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Hello Darkness My Old Friend

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Source Link:

Date Minted:  January 24, 2021

Artist Description: PNG File, 3168 X 4224 px ~ Send tx after purchase to @bittty_nfts on Twitter to receive an 8 x 11" physical print w/hand-drawn details on metallic coated paper.

CohentheWriter’s Commentary:

A most fascinating project is” BitttyLabs: Early Readings” by Bitttylabs. The artist themselves explains the six-part collection as a series of “Pseudo-scientific experiments using a small hand-held recording device (iphone) to intercept and translate rogue transmissions.” Something about that description stinks so strongly with the scent of mystery. If these pieces are all physical-visual representations of sound, then what the hell are we looking at, i.e. what was the original device hearing? Hello Darkness My Old Friend and the other five parts of the Early Readings project demonstrate to me the widest possibilities of digital art, the reason it has gained so much prevalence as an artistic movement: because you can do (insane) things like this. Because you can reveal the intrinsic beauty of otherwise unknowable data. Because the computer is a processor which takes in inputs and spits outputs back in a vastly different manner than the human brain does, and Bitttylabs shows us that there’s an unlimited amount of forms that can take. Six pieces in this collection, but there could surely be 600, 6000, 600,000,000; none would look much like each other, I’m sure, and all would be hyper-specific, referential to a certain sound that existed for only a single moment in time. I’m reading a book by the noted lingual theorist Walter J. Ong (titled Orality and Literacy), and he talks about how, unlike the other sensory inputs, sound can only be detected as it is dying. To see, smell, taste, or touch something, it must be solid and in existence for long enough to be detected. But sound disappears as it is produced. Each stray sound is a sudden supernova, emergent and explosive and then nonexistent. Bitttylabs immortalizes such sounds, but does so in the only way one can: by transmuting them into other forms. That Hello Darkness My Old Friend is such an aesthetically beautiful composition (my favorite of the six in the series). By simply being, by simply capturing what it was meant to capture, by simply giving form and permanence to that which is, by nature, formless and impermanent, Hello Darkness My Old Friend is a triumph. But oh, that chiaroscuro. And oh, that incomprehensible visual waterfall. A lot to unpack here.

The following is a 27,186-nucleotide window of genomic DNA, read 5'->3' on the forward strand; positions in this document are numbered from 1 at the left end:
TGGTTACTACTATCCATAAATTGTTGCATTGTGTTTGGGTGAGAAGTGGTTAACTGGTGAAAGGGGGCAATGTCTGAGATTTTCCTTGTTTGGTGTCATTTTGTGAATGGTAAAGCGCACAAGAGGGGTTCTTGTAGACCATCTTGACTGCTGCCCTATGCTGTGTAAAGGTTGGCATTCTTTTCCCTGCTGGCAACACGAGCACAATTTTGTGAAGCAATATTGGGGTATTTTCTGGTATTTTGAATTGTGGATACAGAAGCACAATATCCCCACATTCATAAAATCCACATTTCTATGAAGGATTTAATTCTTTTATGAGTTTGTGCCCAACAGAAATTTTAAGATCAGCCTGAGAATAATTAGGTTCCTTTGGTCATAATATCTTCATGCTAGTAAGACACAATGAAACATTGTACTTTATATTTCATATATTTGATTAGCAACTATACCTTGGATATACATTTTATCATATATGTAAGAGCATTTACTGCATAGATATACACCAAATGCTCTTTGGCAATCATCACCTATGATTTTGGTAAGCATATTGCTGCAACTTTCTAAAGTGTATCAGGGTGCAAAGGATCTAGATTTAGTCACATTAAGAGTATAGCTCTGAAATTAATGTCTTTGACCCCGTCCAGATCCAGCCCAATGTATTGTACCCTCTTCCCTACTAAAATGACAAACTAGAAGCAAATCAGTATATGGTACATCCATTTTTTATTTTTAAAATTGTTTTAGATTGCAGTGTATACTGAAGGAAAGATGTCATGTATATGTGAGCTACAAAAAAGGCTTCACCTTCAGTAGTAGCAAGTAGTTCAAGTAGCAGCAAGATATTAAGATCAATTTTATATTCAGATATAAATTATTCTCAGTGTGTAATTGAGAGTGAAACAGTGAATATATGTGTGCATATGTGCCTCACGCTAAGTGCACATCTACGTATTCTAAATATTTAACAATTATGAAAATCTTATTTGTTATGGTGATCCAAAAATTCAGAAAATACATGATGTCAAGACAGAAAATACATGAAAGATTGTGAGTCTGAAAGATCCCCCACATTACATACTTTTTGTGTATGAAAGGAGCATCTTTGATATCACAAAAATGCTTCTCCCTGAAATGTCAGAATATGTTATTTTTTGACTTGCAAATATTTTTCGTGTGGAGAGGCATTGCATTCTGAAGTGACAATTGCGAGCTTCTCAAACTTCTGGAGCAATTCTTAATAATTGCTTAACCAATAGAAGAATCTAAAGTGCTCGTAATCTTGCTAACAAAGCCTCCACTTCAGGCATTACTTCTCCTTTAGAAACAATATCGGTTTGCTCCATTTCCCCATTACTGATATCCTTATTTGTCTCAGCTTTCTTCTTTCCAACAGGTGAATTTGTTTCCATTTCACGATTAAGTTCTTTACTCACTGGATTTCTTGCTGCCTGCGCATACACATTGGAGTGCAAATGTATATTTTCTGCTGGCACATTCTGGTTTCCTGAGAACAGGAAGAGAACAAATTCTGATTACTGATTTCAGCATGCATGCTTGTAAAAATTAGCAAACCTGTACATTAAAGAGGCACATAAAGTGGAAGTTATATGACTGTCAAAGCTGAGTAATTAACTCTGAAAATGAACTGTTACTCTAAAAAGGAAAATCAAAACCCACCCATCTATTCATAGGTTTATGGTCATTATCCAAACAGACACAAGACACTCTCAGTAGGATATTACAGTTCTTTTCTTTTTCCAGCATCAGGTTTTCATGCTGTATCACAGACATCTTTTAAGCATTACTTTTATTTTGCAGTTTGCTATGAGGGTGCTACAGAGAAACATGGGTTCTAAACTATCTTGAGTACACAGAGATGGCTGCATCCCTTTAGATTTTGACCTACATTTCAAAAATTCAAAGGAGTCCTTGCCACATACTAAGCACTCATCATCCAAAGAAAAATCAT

Could Hello Darkness My Old Friend be a visual representation of Simon and Garfunkel’s timeless song, Sound of Silence? Or perhaps it’s just an apt description for a piece that traffics so well in the interplay between light and dark, white and black, positive and negative versions of the same image. Hello Darkness My Old Friend is split into three sections, descending downwards in order of size. The top-most section is the largest, occupying ⅔ of the piece itself. It is darkened, captured in a dour and grey-inflected hues, but the colors in it all shine like neon tubes in the dark. It seems as if a large screen of some kind stretches down through all three parts of the image (they’re continuous in all but color), and atop it is an intricate quilt made of what I presume are visualized sound waves. In appearance, they appear almost like fabric, more like gauze than anything else, tattered in places and in no discernible pattern. Most of the waffle-like quilt is dark and grey, though in certain sections, an iridescent wave of color passes through as if blown there by a wind. Purples and blues and greens are the most immediately apparent colors, though a long ochre sliver is what these colors all congeal into before becoming grey again as the quilt drapes down. Towards the bottom of this section is the penetration of a different kind of color composition, a bubble of colored lines, phallic in totality —turquoise and magenta upon a black background— that stretches down into the image’s second section. In this section, the color-scale is negative —as in photographically negative— and so the predominant color is white, the section is bright and blueish, and the other colors that dominate here are pinks, very pale blues, and interjections of yellow. The quilt extends down into this section, its grey brighter, but it tails off towards the right side of the image. Most of this section is either empty white space, or a continuation of the phallic color lines I previously mentioned, or a more recognizable assembly of digitized lines, ones which form indescribable crags of smushed-together colors and textures, which we find along the bottom of this section, abutting the left side of the image.

The bottom section is perhaps the return to darkness alluded to in the title. The darkest of the three sections, a black void that spits up a spittle of neon red and blue and green lines, like the innermost workings of a server farm as seen in a villain’s insidious spy-movie lair. The black void doesn’t take up the entire section —much of it is left to the same empty grey background as the first section— but that which is black and voidlike curls into a final globule, like a curled finger. From here, it’s easy to see how the various textures change as the colors emerge from one section into another. A red line becomes pink, becomes black, becomes blue as it centipedes itself up the length of the composition. 

I just wish I could hear Hello Darkness My Old Friend as well as I can see it. 

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